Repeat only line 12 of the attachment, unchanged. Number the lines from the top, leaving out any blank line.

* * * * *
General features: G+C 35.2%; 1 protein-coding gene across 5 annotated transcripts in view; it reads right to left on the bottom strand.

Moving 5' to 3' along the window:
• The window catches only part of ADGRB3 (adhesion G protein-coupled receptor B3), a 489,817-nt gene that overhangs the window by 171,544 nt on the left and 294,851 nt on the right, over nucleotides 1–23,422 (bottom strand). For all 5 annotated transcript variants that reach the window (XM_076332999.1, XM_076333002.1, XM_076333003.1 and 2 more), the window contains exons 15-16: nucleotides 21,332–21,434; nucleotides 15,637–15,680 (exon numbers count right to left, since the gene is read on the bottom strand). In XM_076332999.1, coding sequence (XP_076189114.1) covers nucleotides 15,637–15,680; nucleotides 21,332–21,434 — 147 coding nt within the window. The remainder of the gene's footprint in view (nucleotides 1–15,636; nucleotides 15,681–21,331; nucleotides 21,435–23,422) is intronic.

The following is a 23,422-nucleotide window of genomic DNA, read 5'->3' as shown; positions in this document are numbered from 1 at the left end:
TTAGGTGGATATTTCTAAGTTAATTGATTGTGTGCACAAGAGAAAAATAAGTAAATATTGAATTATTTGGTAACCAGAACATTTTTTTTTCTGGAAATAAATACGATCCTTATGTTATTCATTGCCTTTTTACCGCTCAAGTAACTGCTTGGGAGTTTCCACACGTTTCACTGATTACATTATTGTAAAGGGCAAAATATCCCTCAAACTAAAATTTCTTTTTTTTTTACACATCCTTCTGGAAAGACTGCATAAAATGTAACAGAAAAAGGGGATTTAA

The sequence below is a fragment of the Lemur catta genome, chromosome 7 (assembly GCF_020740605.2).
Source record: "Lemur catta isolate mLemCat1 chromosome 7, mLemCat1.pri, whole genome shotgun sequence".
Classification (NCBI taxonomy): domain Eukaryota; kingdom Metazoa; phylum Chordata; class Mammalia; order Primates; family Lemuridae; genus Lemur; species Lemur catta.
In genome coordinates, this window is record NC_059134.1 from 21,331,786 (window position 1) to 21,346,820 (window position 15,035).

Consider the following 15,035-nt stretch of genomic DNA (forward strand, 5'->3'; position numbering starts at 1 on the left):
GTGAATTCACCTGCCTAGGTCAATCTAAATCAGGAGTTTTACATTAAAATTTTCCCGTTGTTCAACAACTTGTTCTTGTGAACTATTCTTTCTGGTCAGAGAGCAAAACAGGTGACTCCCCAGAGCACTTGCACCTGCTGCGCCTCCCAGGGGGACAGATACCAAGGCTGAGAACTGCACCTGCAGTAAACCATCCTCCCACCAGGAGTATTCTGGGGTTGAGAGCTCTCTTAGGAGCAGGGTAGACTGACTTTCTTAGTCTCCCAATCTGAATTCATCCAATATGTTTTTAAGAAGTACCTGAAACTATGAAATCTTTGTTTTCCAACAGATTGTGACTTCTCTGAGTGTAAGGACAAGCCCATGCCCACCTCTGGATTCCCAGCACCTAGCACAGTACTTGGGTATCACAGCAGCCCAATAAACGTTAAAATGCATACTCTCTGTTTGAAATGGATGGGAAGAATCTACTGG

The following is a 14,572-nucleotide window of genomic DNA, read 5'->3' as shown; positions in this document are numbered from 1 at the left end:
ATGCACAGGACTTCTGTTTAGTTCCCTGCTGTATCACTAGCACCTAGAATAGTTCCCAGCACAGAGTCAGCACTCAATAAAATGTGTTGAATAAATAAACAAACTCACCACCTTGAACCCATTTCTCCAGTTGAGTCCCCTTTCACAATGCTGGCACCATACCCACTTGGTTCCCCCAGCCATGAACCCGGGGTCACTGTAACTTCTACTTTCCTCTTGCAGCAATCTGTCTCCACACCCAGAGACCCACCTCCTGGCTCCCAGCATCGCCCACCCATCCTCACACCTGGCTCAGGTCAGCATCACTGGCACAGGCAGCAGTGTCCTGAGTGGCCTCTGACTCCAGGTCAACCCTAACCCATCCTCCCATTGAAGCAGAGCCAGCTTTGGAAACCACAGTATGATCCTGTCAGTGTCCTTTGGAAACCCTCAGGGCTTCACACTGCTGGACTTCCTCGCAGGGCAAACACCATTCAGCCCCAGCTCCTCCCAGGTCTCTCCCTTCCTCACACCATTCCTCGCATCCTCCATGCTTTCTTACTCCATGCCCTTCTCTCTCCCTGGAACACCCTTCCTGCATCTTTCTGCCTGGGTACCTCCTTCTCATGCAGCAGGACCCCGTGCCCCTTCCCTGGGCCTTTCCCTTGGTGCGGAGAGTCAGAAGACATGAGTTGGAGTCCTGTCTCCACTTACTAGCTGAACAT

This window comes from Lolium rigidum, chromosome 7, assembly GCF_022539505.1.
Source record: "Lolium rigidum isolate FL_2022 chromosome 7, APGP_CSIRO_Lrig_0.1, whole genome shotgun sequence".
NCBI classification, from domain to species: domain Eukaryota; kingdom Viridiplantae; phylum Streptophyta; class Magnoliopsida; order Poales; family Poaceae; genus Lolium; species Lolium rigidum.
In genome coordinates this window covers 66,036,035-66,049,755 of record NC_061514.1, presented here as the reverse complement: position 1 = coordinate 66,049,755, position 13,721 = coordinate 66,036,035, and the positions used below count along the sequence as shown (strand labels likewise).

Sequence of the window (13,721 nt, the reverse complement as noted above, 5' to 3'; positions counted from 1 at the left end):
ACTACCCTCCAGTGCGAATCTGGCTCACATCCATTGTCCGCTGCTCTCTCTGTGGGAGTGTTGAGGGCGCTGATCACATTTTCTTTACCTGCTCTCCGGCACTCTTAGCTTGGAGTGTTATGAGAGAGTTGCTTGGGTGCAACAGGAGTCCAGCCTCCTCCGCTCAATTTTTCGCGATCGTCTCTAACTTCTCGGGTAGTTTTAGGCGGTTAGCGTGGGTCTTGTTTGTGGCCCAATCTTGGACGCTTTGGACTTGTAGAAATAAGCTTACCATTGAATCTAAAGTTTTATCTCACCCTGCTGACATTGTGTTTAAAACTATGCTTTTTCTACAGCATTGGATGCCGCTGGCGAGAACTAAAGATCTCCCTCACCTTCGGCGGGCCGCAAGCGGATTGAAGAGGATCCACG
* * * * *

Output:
The following is a 14,572-nucleotide window of genomic DNA, read 5'->3' as shown; positions in this document are numbered from 1 at the left end: